Impact of deformable materials and convergence on the transverse load capacity of mine ventilation stoppings.
Proceedings of the 12th U.S./North American Mine Ventilation Symposium, Reno, Nevada, June 9-11, 2008. Wallace KG Jr., ed., Reno, NV: University of Nevada - Reno, 2008 Jun; :239-244
Deformable materials are sometimes added to ventilation stopping constructions to prevent damage caused by convergence in coal mines. However, adding deformable materials can significantly reduce the capacity of a stopping to resist transverse loading. As part of its mining health and safety program, the National Institute for Occupational Safety and Health (NIOSH) has conducted research on the effect of various materials with different deformation properties on the transverse loading capability of a stopping wall. Based on a three-point hinge method of failure, a half-wall method of testing in the NIOSH Mine Roof Simulator was used to simulate full-scale wall behavior. This simulated the fracture initiation and eventual failure of the stoppings from transverse loading. The impact of the modulus of elasticity of various deformable materials was examined in this study. A polystyrene foam block with a low modulus of elasticity, which is commonly used as a deformable material, was shown to degrade the transverse load capacity of the stopping by as much 95%. Other materials with higher modulus of elasticity preserved more of the transverse load capacity of the stopping, but were not able to absorb as much convergence. This paper presents the results of a parametric study that quantifies the impact of various deformable materials in block stopping construction under transverse load conditions. PowerPoint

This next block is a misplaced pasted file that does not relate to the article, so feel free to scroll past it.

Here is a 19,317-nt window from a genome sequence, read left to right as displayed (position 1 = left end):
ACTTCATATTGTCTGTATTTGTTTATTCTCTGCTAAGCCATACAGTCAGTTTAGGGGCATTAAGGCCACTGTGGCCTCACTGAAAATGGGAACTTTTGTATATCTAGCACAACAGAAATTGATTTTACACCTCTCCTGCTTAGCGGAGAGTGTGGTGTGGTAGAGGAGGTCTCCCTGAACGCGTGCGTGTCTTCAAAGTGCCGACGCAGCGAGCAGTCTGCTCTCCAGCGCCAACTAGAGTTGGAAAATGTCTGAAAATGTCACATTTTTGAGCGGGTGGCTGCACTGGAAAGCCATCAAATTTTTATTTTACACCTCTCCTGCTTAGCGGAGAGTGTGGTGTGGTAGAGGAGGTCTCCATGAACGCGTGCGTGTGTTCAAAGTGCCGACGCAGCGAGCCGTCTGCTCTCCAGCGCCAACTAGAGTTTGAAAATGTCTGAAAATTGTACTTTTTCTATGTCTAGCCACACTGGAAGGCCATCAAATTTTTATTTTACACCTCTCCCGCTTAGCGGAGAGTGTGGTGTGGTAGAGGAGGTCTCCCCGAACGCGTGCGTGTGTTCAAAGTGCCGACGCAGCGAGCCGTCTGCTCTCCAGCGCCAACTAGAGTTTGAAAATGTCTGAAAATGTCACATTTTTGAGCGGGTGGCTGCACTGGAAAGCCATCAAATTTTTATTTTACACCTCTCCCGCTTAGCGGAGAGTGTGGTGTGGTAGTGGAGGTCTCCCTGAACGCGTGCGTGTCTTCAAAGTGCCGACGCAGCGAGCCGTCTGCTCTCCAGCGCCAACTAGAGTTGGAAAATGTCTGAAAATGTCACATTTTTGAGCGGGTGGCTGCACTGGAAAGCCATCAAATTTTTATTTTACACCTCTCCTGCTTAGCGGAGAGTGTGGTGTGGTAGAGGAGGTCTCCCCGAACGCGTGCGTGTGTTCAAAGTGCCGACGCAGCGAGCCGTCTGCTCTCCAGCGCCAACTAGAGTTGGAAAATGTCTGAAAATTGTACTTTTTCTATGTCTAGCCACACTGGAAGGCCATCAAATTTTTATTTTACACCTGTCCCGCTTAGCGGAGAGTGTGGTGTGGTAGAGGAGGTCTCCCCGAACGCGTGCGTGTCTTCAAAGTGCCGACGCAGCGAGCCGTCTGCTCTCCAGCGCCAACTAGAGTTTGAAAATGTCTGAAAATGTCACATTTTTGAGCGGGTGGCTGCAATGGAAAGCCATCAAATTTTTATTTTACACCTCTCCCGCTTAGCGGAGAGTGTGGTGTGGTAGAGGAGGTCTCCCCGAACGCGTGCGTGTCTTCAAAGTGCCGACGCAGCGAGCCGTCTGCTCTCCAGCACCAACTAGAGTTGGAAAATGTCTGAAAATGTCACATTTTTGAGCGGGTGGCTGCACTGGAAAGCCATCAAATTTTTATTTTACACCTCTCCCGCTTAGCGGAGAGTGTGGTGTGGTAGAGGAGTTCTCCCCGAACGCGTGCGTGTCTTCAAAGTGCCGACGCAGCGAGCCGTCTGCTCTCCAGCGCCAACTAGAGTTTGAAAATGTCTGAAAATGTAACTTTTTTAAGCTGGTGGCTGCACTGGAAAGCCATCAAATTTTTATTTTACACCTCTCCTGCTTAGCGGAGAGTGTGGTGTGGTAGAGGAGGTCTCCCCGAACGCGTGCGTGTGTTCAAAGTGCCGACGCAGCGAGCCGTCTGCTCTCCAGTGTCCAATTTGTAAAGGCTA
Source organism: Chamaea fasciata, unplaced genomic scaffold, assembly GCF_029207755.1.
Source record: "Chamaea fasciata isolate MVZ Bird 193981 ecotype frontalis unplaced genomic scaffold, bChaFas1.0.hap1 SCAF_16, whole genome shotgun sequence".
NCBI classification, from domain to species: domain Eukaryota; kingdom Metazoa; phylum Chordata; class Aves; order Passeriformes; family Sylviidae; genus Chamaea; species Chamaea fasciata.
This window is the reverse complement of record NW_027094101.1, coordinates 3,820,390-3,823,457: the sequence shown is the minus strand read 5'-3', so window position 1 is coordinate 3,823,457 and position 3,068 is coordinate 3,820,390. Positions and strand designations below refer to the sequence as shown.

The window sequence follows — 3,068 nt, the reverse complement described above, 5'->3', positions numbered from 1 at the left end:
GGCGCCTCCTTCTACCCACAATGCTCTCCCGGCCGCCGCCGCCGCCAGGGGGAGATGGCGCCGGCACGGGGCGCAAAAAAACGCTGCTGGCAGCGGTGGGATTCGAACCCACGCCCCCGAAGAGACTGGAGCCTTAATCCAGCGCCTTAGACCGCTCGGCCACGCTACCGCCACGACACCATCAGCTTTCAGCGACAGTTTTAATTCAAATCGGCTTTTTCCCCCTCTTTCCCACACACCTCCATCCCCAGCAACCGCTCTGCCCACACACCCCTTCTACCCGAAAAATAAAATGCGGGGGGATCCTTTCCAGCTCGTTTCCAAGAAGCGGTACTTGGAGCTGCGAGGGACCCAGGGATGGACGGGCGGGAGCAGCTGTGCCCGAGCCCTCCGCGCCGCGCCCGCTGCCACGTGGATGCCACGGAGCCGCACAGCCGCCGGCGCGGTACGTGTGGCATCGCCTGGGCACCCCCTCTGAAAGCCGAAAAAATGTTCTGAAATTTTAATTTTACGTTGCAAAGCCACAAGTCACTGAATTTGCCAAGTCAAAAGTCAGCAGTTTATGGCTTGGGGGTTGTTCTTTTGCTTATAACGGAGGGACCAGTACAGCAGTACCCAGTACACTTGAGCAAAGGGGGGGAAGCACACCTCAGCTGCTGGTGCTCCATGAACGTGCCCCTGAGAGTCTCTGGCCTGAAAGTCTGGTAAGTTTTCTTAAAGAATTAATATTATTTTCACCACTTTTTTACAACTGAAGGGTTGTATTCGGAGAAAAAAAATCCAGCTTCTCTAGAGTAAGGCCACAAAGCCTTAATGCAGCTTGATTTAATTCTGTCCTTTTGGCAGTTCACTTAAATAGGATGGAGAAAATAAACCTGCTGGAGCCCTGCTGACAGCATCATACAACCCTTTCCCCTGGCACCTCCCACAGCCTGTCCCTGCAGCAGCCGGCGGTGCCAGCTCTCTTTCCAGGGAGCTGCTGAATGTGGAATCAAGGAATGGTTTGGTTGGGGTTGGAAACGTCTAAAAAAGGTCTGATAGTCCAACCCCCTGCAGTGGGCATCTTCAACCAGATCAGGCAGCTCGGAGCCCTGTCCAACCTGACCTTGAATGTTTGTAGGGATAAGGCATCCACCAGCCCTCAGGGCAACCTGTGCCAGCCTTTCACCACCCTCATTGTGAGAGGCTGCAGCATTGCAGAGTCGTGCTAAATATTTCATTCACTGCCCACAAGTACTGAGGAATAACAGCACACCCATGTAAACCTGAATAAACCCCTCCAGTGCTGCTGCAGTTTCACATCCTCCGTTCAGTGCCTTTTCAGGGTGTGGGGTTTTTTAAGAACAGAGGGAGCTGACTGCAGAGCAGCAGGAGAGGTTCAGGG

files are available.
Mining-industry; Underground-mining; Coal-mining; Ventilation-systems; Engineering-controls
Proceedings of the 12th U.S./North American Mine Ventilation Symposium, Reno, Nevada, June 9-11, 2008